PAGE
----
Our experienced crews will help you navigate the restoration process. Their know-how and commercial cleaning products will prevent secondary damage to your belongings.
You can safely wipe soot off chrome fixtures. Consider applying a light coating of lubricant to protect them from soot disturbed during cleaning.
If the weather is cold and the heating system is disabled, you should pour RV antifreeze into sinks, toilets, tubs, and holding tanks to prevent pipes freezing.
Check Your Appliances
If you do not have power, empty the freezer and refrigerator of food and leave the doors open. Otherwise, you will get bad odors in them.
As with plumbing fixtures, you can wipe the soot off chrome appliances and apply a lubricant, but you should not attempt to use an electrical appliance until you are certain it was not damaged in the fire.
Protect Heating System
Cover your HVAC intakes with two layers of cheesecloth to prevent soot and other particulates from getting into the system. You may also change the air filter, but you should not try to turn the system back on until an HVAC professional has inspected it.
Remember Your House Plants
Plants are living organisms that need to breathe. Wipe away soot from both sides of all leaves to help them survive. Consider moving them to another location if the temperature during restoration is too hot or cold for them.
How to prepare in case of a fire
It is always important to take preventative measures to ensure you and your family will be safe in the case of a fire. Doing fire drills can help enhance your families readiness, by eliminating the need to wonder what to do in an actual emergency. Always test your smoke alarms to ensure they are functioning properly. Adding a few fire extinguishers can help in an emergency, especially if you catch the fire in its early stages. Always remember to check wiring for excessive fraying. Remove any flammable materials from heat sources and always check to make sure the oven is fully off.
Fires are severely traumatic and life changing events. It is always good to prepare, so that you are ready when the unexpected might happen.
Heavy summer rain facts and safety tips
Did you know on Aug.19, 2005, up to 175 mm of rain fell over Toronto in less than 2 hours. Total costs from damage associated with the storm exceeded $500M - the second largest loss event in Canadian history!?!
There are two different types of summer heavy rains that Canada experiences:
Large scale weather systems with long-term rainfall -
These large weather systems can last several days. Environment Canada issues Rainfall Warnings for this type of event.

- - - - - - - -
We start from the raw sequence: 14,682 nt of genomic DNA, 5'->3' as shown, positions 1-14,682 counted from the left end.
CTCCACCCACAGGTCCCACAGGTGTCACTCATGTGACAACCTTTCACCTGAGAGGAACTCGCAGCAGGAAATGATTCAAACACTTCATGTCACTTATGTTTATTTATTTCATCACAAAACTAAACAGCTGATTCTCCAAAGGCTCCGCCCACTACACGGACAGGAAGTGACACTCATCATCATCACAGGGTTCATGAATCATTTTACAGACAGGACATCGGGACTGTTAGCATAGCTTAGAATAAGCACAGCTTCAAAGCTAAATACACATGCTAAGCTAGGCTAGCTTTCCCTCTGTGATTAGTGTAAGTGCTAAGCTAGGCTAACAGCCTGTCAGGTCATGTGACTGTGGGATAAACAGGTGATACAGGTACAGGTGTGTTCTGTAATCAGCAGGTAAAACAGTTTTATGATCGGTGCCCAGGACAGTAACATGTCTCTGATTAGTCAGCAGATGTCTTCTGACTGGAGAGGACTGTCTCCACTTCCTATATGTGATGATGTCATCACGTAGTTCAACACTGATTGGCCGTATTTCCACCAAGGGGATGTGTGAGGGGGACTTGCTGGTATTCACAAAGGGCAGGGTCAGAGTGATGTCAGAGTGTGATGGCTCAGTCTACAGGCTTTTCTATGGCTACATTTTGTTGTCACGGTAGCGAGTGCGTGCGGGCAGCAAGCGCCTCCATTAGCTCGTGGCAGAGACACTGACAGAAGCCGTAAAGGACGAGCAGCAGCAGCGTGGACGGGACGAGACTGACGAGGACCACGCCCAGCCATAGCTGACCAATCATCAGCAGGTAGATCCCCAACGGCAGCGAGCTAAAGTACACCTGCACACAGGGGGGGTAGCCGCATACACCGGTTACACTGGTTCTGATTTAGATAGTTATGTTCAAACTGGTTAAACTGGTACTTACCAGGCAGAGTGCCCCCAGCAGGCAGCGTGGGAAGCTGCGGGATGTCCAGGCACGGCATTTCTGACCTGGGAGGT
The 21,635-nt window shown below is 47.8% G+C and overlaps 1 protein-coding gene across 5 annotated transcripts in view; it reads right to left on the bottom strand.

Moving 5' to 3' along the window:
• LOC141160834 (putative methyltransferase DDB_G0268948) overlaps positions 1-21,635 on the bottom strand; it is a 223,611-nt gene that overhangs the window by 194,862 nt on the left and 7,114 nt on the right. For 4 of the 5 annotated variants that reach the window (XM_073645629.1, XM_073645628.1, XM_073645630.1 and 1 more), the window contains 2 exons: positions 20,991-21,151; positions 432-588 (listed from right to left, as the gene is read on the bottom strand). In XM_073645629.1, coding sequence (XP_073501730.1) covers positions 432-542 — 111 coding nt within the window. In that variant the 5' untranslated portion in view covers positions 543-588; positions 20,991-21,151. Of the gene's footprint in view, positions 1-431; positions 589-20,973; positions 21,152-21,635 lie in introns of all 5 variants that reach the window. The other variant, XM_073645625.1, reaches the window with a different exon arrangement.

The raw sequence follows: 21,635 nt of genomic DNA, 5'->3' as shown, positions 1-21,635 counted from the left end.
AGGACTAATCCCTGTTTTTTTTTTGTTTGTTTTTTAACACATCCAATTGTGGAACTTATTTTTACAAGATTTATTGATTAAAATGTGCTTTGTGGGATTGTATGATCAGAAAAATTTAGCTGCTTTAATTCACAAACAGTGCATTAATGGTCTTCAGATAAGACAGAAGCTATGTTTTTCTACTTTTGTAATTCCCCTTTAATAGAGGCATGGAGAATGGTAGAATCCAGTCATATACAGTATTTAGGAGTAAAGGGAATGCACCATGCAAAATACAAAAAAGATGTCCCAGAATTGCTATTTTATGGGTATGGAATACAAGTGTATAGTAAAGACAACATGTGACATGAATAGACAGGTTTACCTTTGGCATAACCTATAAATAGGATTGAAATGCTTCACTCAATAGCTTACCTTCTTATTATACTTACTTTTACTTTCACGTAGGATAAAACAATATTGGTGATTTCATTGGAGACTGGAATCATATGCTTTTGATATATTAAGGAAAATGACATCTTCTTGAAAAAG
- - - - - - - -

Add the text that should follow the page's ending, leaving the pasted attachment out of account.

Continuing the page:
Short-lived thunderstorms with significant rainfall -
Within a short period of time, sometimes only minutes, localized downpours from thunderstorms can produce flash flooding. Environment Canada issues Severe Thunderstorm Warnings for these types of rainfall events.
Here are some useful heavy rain safety tips:
Routinely monitor the Environment Canada weather forecasts for watches and warnings of potential heavy rains or severe thunderstorms with local heavy downpours.
Know potential risks for flooding in your area and plan an escape route to higher ground but keep in mind the threat from lightning which is greater on high ground.
During heavy rains, avoid roadway underpasses, drainage ditches, low lying areas and water collection areas. They can unexpectedly flood or overflow. DO NOT TRY TO DRIVE ACROSS A FLOODED ROAD. You can’t tell the condition of the road under the water.
Stay away from power lines or electrical wires during floods.
Monitor the provincial government flood forecasts and warnings.
The above is sourced from the Government of Canada Environmental Website.
Wind storm blows fence wide open
After an intense wind storm had knocked down a local fence in the Toronto, Ontario area, a local business' private outdoor lunch oasis turned to be not so private anymore. We were able to remove the old Fence that had been knocked down completely off the footings and properly dispose of it. Our team quickly got to work and replaced it with a like fence! They were able to mount it to the concrete pad making sure it is more stabilized than the older fence. After staining and sanding the new fence, we quickly wrapped up the project in just a few days to have the employees out enjoying there lunches in the very few remaining summer days!
If you suffer any damage from storms, do not hesitate to give us a call to get things looking "Like it never even happened."
SERVPRO of Milton & North Oakville